Investors Have to Guess at Diversity Metrics When Most Firms Don't Say
(Bloomberg) -- Companies are saying more than ever about corporate sustainability, but when it comes to reporting on staff diversity they seem to lose their voice.
While about 85 percent of companies in the Standard & Poor’s 500 index report sustainability information today, only about 50 percent disclose diversity metrics to investors, Martina Cheung, president of S&P Global Market Intelligence, said at the Bloomberg Equality Summit in New York on Wednesday.
“Gender reporting is falling behind,” Cheung said, and the information that companies do report is often inconsistent.
That’s a challenge for investors who want to focus on women, and there are more of them than ever. Assets in the “gender lens” investing space have doubled in the last year to more than $4 billion, and they’re poised to keep growing. For the first time, women in the U.S. now control more wealth than men, and women globally should control $72 trillion in wealth by 2020.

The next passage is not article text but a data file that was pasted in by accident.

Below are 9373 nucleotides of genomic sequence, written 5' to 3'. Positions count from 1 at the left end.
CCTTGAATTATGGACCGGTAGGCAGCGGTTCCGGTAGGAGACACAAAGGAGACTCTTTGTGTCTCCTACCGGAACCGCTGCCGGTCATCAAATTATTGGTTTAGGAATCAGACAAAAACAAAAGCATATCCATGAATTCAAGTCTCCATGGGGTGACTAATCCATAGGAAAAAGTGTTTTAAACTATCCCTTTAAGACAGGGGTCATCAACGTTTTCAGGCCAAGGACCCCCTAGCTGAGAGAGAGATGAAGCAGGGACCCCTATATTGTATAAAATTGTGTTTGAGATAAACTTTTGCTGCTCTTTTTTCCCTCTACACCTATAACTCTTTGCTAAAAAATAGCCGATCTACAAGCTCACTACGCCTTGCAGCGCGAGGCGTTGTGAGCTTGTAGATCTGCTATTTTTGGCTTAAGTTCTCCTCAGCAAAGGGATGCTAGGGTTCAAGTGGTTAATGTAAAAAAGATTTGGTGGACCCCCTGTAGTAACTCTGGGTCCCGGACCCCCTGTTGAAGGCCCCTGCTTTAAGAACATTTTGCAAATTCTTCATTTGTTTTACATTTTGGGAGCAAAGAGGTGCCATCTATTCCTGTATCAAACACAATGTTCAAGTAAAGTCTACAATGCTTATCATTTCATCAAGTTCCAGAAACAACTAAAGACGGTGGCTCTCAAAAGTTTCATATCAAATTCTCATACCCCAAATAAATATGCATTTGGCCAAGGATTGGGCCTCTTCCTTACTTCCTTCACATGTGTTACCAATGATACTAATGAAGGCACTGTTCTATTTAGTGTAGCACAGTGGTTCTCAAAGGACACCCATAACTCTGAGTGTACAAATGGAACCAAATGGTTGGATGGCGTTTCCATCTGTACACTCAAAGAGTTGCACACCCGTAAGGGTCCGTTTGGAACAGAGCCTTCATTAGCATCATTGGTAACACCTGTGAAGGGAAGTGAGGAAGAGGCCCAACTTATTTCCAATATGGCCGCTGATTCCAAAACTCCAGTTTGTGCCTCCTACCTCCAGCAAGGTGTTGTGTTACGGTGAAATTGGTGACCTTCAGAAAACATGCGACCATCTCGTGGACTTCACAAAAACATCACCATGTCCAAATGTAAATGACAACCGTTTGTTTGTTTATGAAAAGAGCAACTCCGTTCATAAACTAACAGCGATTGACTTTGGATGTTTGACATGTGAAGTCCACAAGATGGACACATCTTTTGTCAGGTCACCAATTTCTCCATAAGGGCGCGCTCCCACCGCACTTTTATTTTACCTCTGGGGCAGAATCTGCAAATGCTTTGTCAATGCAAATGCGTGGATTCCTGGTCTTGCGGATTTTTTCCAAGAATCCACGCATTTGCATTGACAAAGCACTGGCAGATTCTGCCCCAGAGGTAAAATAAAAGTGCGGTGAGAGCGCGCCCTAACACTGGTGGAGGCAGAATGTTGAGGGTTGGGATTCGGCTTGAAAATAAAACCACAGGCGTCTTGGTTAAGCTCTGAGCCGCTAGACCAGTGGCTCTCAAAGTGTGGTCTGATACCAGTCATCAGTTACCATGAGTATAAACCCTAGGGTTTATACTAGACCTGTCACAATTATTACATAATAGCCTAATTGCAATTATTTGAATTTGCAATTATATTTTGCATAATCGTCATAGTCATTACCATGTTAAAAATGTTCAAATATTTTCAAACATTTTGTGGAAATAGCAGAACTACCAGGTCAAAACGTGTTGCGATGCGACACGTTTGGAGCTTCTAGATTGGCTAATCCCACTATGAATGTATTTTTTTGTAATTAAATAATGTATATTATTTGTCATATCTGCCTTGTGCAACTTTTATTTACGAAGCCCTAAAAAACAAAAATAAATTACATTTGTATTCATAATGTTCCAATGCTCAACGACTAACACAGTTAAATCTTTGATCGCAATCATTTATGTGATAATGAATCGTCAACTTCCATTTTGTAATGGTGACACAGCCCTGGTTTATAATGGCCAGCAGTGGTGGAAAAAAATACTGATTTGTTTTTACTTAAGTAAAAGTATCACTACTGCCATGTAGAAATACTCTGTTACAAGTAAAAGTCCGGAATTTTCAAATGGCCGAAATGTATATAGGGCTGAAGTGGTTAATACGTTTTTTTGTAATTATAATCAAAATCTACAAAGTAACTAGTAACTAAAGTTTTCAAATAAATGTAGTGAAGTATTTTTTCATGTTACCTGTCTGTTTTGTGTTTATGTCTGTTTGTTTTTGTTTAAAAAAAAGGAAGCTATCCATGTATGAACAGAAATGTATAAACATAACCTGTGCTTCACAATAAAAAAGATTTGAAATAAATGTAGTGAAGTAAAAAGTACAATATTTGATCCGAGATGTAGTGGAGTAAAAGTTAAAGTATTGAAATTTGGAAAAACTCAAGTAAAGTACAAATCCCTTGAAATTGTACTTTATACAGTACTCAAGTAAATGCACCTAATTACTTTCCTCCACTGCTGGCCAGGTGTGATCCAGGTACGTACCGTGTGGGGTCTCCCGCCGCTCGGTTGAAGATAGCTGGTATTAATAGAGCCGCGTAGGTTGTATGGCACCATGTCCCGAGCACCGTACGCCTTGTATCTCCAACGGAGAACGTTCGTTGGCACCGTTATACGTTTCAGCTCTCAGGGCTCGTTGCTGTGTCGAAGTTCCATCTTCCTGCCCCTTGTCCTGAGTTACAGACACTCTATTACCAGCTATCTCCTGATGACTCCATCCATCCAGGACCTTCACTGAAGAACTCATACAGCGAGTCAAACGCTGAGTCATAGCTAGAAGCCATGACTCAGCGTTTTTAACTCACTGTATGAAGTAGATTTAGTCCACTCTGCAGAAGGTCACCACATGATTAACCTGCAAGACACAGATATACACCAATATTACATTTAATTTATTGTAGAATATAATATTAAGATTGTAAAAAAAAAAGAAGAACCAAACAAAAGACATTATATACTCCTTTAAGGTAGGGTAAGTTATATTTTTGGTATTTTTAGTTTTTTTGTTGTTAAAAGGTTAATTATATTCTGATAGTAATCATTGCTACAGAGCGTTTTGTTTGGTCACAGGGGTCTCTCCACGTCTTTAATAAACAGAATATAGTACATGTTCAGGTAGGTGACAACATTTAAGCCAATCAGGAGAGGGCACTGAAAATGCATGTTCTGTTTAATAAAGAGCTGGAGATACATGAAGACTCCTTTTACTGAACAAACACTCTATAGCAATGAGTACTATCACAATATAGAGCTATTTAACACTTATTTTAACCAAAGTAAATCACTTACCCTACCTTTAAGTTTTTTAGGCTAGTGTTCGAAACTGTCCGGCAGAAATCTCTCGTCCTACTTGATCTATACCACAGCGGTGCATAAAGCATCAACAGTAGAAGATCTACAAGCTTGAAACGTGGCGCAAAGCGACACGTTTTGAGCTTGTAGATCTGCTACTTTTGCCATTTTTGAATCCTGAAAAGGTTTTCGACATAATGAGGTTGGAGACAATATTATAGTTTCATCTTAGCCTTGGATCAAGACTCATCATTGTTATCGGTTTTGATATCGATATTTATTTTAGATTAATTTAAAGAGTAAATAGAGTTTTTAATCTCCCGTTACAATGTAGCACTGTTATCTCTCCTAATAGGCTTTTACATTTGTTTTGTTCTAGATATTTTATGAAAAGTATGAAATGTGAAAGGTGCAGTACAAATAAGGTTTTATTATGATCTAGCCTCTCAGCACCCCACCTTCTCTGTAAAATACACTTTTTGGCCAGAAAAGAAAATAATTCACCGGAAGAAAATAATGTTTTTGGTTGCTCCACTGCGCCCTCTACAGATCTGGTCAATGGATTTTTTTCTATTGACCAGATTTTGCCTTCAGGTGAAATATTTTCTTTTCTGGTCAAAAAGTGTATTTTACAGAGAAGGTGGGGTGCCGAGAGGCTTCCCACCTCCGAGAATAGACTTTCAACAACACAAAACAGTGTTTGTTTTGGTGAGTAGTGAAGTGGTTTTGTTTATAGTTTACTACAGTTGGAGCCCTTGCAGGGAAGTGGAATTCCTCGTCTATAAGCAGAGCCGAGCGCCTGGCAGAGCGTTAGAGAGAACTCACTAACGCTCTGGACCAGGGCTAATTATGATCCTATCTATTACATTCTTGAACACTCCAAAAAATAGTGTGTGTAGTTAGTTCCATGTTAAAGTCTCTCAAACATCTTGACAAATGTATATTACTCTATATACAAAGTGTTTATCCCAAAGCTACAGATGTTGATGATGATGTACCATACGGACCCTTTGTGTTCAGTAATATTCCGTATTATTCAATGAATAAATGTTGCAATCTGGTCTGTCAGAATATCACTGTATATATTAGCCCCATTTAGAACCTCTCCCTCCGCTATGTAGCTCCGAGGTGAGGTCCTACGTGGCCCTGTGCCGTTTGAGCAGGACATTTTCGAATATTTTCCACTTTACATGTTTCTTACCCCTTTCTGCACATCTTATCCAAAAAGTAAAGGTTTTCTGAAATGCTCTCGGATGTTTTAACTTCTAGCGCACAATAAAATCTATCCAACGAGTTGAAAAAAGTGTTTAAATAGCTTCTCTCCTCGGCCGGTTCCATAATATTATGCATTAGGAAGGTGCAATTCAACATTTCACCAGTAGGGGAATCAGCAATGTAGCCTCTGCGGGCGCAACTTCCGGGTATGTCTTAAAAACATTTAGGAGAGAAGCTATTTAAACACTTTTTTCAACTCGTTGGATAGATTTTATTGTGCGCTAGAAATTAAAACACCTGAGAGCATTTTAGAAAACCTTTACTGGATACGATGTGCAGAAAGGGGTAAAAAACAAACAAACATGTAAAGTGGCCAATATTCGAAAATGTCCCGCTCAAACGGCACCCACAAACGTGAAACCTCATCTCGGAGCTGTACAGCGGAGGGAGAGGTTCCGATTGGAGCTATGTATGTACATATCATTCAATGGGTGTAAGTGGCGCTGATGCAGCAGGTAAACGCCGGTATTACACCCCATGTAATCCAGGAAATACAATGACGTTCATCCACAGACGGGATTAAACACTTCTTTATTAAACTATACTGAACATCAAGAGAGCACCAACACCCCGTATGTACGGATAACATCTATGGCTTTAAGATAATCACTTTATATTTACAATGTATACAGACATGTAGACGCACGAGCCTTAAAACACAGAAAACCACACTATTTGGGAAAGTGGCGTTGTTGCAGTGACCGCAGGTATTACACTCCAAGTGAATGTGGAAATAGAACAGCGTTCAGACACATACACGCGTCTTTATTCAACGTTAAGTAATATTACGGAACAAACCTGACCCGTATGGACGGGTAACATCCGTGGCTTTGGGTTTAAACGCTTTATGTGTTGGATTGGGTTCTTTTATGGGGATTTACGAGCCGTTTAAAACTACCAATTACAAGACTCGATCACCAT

“People have been focused on ESG for a long time, but they haven’t been as focused on diversity,” Jon Winkelried, co-CEO of private equity firm TPG said at the summit. “It’s coming up now. The current conversation is pretty laser-focused on it.”
To fill in the information gaps, investors are using big data, text analysis and machine learning to mine other public sources about gender at companies, S&P’s Cheung said.
Companies have an additional reason to gain insight into their own diversity, Ida Liu, managing director and global market manager for New York at Citi Private Bank, said at the summit.
“What get’s measured, gets done,” she said.
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